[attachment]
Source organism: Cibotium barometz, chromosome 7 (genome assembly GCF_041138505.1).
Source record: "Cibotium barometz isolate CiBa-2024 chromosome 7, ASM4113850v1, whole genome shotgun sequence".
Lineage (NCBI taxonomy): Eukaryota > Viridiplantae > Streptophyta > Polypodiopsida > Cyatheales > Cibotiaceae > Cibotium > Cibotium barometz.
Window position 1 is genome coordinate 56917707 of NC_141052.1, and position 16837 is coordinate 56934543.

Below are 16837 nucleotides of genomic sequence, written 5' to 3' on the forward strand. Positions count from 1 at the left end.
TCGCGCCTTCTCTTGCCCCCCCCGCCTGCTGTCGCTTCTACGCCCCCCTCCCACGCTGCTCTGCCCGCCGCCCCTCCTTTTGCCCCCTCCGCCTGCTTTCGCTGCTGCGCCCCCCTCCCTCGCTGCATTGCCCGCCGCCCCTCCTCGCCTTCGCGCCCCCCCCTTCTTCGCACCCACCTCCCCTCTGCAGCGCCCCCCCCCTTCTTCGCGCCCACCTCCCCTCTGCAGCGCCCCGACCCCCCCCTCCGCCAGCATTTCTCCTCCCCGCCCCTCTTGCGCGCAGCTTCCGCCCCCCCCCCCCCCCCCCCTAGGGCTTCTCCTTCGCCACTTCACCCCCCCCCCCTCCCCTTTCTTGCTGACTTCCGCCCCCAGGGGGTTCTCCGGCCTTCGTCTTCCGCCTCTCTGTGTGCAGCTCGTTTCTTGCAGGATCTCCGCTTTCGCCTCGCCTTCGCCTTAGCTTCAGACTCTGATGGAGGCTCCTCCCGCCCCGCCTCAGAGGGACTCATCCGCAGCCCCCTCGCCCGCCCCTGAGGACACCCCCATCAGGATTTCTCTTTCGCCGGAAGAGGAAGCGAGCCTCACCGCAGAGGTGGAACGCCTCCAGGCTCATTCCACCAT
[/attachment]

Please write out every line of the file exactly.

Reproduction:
Source organism: Cibotium barometz, chromosome 7 (genome assembly GCF_041138505.1).
Source record: "Cibotium barometz isolate CiBa-2024 chromosome 7, ASM4113850v1, whole genome shotgun sequence".
Lineage (NCBI taxonomy): Eukaryota > Viridiplantae > Streptophyta > Polypodiopsida > Cyatheales > Cibotiaceae > Cibotium > Cibotium barometz.
Window position 1 is genome coordinate 56917707 of NC_141052.1, and position 16837 is coordinate 56934543.

Below are 16837 nucleotides of genomic sequence, written 5' to 3' on the forward strand. Positions count from 1 at the left end.
TCGCGCCTTCTCTTGCCCCCCCCGCCTGCTGTCGCTTCTACGCCCCCCTCCCACGCTGCTCTGCCCGCCGCCCCTCCTTTTGCCCCCTCCGCCTGCTTTCGCTGCTGCGCCCCCCTCCCTCGCTGCATTGCCCGCCGCCCCTCCTCGCCTTCGCGCCCCCCCCTTCTTCGCACCCACCTCCCCTCTGCAGCGCCCCCCCCCTTCTTCGCGCCCACCTCCCCTCTGCAGCGCCCCGACCCCCCCCTCCGCCAGCATTTCTCCTCCCCGCCCCTCTTGCGCGCAGCTTCCGCCCCCCCCCCCCCCCCCCCTAGGGCTTCTCCTTCGCCACTTCACCCCCCCCCCCTCCCCTTTCTTGCTGACTTCCGCCCCCAGGGGGTTCTCCGGCCTTCGTCTTCCGCCTCTCTGTGTGCAGCTCGTTTCTTGCAGGATCTCCGCTTTCGCCTCGCCTTCGCCTTAGCTTCAGACTCTGATGGAGGCTCCTCCCGCCCCGCCTCAGAGGGACTCATCCGCAGCCCCCTCGCCCGCCCCTGAGGACACCCCCATCAGGATTTCTCTTTCGCCGGAAGAGGAAGCGAGCCTCACCGCAGAGGTGGAACGCCTCCAGGCTCATTCCACCAT